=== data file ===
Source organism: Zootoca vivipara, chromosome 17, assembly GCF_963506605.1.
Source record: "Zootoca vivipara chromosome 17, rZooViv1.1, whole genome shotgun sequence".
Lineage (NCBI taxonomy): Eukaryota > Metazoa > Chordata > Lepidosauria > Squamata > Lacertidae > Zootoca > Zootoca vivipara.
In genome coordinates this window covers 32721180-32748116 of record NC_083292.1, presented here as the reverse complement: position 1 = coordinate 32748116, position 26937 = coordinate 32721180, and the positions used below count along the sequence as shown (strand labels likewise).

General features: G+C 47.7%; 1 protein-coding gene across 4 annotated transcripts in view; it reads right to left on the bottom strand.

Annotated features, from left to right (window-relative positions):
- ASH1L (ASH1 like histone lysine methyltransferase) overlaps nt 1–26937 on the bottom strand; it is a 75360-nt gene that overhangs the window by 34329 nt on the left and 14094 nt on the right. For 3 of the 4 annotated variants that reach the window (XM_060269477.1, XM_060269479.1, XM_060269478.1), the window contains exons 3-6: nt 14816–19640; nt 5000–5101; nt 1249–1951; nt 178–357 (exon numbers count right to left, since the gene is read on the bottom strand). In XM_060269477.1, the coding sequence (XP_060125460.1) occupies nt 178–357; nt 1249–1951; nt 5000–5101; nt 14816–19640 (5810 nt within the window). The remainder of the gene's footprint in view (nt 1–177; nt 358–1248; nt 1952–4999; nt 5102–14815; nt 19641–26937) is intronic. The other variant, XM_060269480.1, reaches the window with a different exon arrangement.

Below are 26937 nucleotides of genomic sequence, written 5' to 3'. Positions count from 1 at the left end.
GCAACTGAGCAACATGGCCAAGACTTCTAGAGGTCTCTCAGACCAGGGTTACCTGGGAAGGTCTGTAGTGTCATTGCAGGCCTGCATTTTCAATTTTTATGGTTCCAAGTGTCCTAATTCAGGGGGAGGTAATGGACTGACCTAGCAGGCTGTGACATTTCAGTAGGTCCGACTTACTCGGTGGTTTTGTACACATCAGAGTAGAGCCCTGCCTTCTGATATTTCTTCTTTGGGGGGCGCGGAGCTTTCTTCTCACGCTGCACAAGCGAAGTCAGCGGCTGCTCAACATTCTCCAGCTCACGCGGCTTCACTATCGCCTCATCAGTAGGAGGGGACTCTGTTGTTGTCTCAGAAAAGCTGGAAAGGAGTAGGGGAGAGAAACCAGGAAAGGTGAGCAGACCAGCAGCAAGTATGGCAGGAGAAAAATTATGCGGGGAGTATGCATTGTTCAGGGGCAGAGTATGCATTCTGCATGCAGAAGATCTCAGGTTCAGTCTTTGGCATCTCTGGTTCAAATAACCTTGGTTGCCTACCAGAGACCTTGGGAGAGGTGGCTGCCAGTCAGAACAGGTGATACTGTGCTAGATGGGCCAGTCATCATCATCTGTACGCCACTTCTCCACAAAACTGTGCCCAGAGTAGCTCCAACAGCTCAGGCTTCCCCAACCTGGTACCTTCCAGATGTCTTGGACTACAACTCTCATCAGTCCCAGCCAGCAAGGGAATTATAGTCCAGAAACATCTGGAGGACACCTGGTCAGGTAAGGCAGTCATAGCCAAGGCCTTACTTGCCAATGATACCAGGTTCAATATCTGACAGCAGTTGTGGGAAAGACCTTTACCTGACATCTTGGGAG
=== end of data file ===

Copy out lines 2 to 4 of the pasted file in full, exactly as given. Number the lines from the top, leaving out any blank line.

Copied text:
Source record: "Zootoca vivipara chromosome 17, rZooViv1.1, whole genome shotgun sequence".
Lineage (NCBI taxonomy): Eukaryota > Metazoa > Chordata > Lepidosauria > Squamata > Lacertidae > Zootoca > Zootoca vivipara.
In genome coordinates this window covers 32721180-32748116 of record NC_083292.1, presented here as the reverse complement: position 1 = coordinate 32748116, position 26937 = coordinate 32721180, and the positions used below count along the sequence as shown (strand labels likewise).